Wednesday, December 21, 2016

Stormwatch #1, Original Cover Date March 1993
Story/Script by Jim Lee and Brandon Choi, Penciled by Scott Clark, Inked by Trevor Scott

I think I’m pretty open-minded when it comes to 90’s comics. I’ve really tried to emphasize that the 90’s were not all gigantic guns and weirdly proportioned women gritting their teeth at one another. That said, that’s exactly what Stormwatch #1 is. It’s everything you associate with an early 90’s X-Men comic except it replaces the characters you know and like with poorly designed doppelgangers!

We begin with Battalion, the aging, gun-toting, African-American leader of the Stormwatch as he leads his strike team of Fiji the even-keeled Japanese muscleman, Diva, the hot chick, Hellstrike, and Winter (I don’t know anything about these guys, they each get about one line). They are on assignment in Sarajevo to rescue an old friend of Battalion who is trying to get a school bus full of genetically important children to safety. The bus is attacked by the “Mercs,” an evil Brotherhood-like team led by Deathstroke the Terminator, I mean… Deathtrap. Let me guess, he's named “Blade” Wilson? Deathtrap is joined by Slayer, Razer, and Kilgore, with Kilgore as the Wolverine/Sabretooth type. Slayer and Diva square off, and we learn that Slayer was a good guy and that she talks like Rogue. I am not exaggerating. “I’ve become an exceptional cold-blooded killa, sugah.” Mid-fight, another Merc appears, a spikey-shoulderpad wearing guy that looks like minor villain “Ahab.” The mission goes well-enough, except Battalion’s friend gets murdered by Deathtrap.

Battalion wakes up in New York, re-living the events of the battle, when his mom comes in to tell him someone’s at the door. Synergy, a Stormwatch employee and former rival, is there with some government goons. Battalion’s brother Malcolm was arrested for robbery, but his diplomatic immunity gets him off the hook. Battalion listens to his brother’s insane story of his arrest, featuring pony-tailed white men breaking into an electronics shop for zero reason and carrying off televisions. Malcolm doesn’t actually take anything, but he runs off with his pals. When the police arrive, his pony-tailed idiot friend produces a gun and tries to shoot the cops, but gets shot to death for his trouble. The officer, having shot the kid to death, has his gun drawn on the unarmed teen and shouts “Don’t make me do it, son!” Which I mean, good for him for not shooting an unarmed teen for standing too close to an armed white guy! I feel like that would have been a bad thing to do! Battalion calls his brother Malcolm “boy” and lectures him for being a disappointment.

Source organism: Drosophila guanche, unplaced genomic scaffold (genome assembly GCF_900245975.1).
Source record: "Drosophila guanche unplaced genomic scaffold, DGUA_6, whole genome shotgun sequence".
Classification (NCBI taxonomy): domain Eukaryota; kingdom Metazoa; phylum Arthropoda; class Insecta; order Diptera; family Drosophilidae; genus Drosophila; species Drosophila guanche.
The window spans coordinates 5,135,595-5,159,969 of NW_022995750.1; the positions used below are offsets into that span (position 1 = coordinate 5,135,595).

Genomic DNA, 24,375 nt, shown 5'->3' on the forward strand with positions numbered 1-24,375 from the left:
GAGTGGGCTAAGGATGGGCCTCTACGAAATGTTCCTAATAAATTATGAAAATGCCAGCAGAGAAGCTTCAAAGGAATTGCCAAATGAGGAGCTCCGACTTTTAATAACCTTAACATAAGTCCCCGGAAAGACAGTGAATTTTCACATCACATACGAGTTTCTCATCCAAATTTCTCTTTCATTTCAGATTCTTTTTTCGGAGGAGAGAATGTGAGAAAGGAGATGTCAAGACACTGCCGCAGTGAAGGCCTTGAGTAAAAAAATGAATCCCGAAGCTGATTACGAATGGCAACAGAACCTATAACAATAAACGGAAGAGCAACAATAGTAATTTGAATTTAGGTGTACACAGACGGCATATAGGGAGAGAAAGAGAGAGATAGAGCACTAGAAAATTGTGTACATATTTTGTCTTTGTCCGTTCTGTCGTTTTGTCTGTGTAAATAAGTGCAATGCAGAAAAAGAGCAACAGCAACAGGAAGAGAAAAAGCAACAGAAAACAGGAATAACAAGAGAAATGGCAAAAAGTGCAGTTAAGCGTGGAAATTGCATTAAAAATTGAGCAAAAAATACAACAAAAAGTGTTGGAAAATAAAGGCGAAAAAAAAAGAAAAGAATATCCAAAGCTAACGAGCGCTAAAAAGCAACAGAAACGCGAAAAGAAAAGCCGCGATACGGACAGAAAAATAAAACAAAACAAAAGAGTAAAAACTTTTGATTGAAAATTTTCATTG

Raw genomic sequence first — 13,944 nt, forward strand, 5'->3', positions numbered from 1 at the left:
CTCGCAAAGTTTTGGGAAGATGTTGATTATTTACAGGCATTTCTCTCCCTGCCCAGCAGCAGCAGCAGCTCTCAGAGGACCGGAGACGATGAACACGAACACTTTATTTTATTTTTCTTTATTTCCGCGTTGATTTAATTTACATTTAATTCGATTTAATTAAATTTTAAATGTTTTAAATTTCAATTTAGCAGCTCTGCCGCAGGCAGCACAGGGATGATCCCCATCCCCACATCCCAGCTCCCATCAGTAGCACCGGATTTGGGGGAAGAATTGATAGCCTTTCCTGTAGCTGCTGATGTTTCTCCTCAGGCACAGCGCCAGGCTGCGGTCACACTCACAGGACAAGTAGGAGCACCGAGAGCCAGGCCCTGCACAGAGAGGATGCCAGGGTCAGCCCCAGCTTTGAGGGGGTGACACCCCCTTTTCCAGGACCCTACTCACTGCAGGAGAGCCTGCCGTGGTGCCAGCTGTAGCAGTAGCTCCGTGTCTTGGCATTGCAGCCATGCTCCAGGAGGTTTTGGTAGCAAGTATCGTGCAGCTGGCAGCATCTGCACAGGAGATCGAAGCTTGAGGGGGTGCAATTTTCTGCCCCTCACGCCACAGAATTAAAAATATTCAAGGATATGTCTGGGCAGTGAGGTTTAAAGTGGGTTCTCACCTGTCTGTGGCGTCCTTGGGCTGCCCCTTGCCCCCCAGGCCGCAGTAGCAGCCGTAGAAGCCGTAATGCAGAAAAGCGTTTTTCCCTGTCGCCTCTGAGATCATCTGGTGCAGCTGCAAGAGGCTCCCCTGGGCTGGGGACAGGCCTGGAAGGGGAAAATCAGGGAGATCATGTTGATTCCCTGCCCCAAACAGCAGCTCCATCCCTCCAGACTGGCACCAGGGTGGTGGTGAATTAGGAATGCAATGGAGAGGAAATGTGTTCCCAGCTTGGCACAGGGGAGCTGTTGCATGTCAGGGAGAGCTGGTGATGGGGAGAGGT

The next day, Battalion and his family are at his friend’s funeral, when who should appear but the Mercs. They start blasting everywhere, and Malcolm gets shot. Synergy checks on him and finds he’s completely unhurt. But that means… Battalion is forced to let Synergy “activate” his brother’s potential powers, causing pink optic blasts to shoot out of Malcolm. To be continued!


Let me start by saying some nice things. Scott Clark (RIP) has some nice pencils. He’s not a superstar artist, and I think he may be tracing Jim Lee or some other contemporary artists on some of this, but overall his linework is clear and solid. Malibu’s vaunted coloring process is on display as the coloring is pretty good.

On the other hand, the first fight scene is staged incomprehensibly. I don’t know how much design work he put into these characters, but they all feel like below-average Lee/Liefeld action figures, and I say that as someone who had action figures of Gideon and other Externals. The plot is pretty much a train-wreck from jump-street, built around two confrontations with the blankest slate bad guys, mercenaries creatively called the Mercs. This is also a first issue that doesn’t introduce much in the way of character, setting, or anything else, devoted as it is to confusing fight scenes where new, unnamed characters appear halfway through. As alluded to, the rest of the team doesn’t ever talk to Battalion, who isn’t particularly sympathetic as he lectures his brother for having loser friends. The whole Malcolm scene is completely ridiculous, with Malcolm inexplicably getting caught up in the worst-planned theft in history. Typical NYPD cops though, talking about how they were going to charge him with “robbery,” even though it was clearly theft. Why is Malcolm associating with these clowns? Why are the heroes so flat-footed when the Mercs show up at the funeral? How did the mission even end, since we cut out that part? Why does Deadshot re-use essentially the same line about how he should have killed Battalion in Kuwait both times he sees the guy?